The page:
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What Can Wind Power Do?

What is Wind Power?

Wind power is, very easily, available by the Earth’s natural airflow. Turbines primarily produce this energy through mechanical power generators that produce electricity. Wind power is a great alternative to burning fossil fuels. It is plentiful, accessible globally, pollutant free and can operate without the use of water. It also needs very little real land to function. We can even build wind farms in the middle of the ocean. Additionally, wind farms do not alter the weather. Nor do they interfere with the migratory patterns of birds, or influence the flow of rivers. These are just some of the incredibly dull excuses that fossil fuel pundits attempt to pass as credible science. Wind turbines have been in operation on farms, for the production of power, electrical or manual, since the sixth century. The Persians were the first people to make use of wind turbines, to power water wells.

The Importance of Wind Power

The costs of mining and transporting fossil fuels and nuclear power are highly variable, and the cost of electricity from these sources often fluctuates. Many experts consider wind power a viable alternative to buffer these costs because wind is fixed and free. Use of wind-generated electricity promotes cost effective and renewable production of energy. Moreover, it reduces dependence on fossil fuel.

Benefits of wind energy are numerous. Wind energy is home grown, and local landowners and small businesses can operate single turbines or clusters of turbines. It doesn’t emit contaminants into lakes and streams or produce hazardous airborne pollutants. Wind energy doesn’t cause acid rain or contribute to global climate change. Most other sources of power, including natural gas and coal, produce greenhouse gases. Energy made from wind produces none. Wind energy has a minimal impact on crop production and livestock grazing as well, because wind farms cover only small areas of land.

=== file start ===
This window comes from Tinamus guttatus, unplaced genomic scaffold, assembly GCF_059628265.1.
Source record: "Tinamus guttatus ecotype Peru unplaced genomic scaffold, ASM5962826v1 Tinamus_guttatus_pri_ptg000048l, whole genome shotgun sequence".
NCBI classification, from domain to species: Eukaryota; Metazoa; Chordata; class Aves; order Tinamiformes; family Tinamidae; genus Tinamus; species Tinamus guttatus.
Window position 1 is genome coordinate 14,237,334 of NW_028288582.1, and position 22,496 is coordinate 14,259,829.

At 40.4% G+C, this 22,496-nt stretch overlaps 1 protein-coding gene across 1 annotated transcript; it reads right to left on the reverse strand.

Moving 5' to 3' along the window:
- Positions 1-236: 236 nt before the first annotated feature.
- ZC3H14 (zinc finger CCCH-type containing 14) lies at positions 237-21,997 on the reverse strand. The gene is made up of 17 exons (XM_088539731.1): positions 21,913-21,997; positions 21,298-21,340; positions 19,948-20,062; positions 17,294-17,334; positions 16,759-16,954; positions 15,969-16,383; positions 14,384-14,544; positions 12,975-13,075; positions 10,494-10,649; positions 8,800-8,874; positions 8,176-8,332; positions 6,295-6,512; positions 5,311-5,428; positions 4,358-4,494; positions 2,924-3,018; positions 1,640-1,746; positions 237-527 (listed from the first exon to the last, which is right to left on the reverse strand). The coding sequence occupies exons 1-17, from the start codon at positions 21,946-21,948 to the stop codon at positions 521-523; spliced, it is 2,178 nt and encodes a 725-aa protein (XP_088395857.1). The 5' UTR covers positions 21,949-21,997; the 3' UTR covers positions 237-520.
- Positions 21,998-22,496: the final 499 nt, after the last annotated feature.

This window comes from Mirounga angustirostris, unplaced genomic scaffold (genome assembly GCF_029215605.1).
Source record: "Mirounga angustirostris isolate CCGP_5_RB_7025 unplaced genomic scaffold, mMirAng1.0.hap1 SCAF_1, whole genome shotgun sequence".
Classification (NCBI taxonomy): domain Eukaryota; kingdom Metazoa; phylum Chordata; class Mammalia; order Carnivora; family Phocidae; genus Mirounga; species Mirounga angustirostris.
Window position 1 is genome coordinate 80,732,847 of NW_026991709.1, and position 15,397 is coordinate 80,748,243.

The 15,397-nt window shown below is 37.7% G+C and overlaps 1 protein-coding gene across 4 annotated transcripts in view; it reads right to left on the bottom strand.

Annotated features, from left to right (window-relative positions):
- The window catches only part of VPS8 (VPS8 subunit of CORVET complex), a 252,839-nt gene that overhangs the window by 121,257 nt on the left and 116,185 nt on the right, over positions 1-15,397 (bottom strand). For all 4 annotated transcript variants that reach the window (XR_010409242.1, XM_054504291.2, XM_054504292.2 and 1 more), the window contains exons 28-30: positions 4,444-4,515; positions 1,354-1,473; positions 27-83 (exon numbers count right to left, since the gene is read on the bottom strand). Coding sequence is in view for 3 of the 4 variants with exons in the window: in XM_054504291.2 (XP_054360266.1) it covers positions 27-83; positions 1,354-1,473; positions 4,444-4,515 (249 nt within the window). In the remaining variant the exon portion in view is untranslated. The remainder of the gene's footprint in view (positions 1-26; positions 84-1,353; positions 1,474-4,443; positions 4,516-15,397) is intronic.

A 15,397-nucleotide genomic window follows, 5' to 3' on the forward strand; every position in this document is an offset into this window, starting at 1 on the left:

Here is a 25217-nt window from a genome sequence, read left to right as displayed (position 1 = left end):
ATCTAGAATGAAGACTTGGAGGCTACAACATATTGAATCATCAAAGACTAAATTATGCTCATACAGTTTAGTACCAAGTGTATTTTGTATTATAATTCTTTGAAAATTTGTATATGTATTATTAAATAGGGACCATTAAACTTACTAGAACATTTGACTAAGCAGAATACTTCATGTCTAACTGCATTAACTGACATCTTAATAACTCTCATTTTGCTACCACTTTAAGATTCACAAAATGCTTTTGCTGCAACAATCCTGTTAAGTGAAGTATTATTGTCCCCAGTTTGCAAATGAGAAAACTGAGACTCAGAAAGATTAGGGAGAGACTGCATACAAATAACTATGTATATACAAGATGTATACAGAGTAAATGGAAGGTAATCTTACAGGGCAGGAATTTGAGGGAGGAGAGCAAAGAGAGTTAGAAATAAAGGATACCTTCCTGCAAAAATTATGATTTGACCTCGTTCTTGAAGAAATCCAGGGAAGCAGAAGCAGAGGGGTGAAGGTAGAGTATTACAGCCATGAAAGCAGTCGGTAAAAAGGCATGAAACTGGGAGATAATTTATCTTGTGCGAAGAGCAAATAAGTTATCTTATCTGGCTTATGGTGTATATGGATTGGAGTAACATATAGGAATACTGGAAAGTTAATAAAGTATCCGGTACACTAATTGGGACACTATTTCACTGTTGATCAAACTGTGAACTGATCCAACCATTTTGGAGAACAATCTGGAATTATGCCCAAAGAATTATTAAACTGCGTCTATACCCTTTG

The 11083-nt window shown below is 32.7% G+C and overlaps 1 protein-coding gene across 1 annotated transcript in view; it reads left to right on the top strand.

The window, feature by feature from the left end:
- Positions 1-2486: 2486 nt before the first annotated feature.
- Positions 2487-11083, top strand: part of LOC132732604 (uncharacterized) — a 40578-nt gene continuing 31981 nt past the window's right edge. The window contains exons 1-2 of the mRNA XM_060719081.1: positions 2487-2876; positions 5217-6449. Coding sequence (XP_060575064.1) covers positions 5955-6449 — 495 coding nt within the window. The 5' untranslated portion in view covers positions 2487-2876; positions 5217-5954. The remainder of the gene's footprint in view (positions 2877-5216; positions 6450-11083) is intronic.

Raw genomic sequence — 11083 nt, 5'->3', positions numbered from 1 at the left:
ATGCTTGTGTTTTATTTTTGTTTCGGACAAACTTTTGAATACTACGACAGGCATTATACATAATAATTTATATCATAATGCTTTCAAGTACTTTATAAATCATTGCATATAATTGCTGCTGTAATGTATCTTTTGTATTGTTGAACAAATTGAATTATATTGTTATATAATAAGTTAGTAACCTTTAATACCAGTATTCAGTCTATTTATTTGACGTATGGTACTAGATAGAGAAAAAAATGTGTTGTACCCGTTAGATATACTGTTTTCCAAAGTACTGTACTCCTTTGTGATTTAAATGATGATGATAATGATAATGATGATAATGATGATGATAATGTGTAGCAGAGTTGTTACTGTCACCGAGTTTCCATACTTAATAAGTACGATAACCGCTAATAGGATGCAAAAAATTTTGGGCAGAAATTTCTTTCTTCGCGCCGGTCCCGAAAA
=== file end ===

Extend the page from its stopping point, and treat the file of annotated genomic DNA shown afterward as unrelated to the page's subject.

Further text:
How Does a Wind Turbine Work?

So how do wind turbines make electricity? Simply stated, a wind turbine works in the opposite way to a fan. Instead of using electricity to make wind, turbines use wind to make electricity. The wind turns the blades. In turn these spin a shaft, connected to a generator that makes electricity. Modern wind turbines fall into two basic groups. 1) the horizontal-axis variety, 2) the vertical-axis design. Horizontal-axis wind turbines typically either have two or three blades. These three-bladed wind turbines are operated “upwind,” with the blades facing into the wind. Others can operate downwind just as effectively.

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How Abundant are Wind Farms?

There were 225,000 wind turbines spinning around the world at the end of 2012. One 6 MW offshore wind turbine can power 5,500 average-sized EU homes. This was just in 2012. Imagine the potential for expansion. By 2020, the wind power sector is expected to employ 520,000 people in the EU. By 2030, the figure will be 794,079, with 62 percent of jobs in the offshore wind sector. Today, American wind farms generate enough electricity to power more than 11 million homes. They provide manufacturing, construction and operation jobs for at least 75,000 Americans. It is predicted by specialists in the field that if used effectively, wind power could be used to provide clean cheap electricity for half of the globe’s current population.

Sources:

http://gwec.net/wp-content/uploads/2012/06/Annual_report_2011_lowres.pdf

http://meteorologynews.com/climate-change/could-windmills-alter-the-weather/

http://scienceofeverydaylife.com/widgets/windenergy/wind-energy/data/downloads/wind-teachers-guide.pdf

http://energy.gov/eere/wind/how-do-wind-turbines-work

http://www.care2.com/causes/7-most-impressive-wind-farms-and-turbines-in-the-world.html

https://www1.udel.edu/udaily/2013/sep/wind-energy-potential-091012.html

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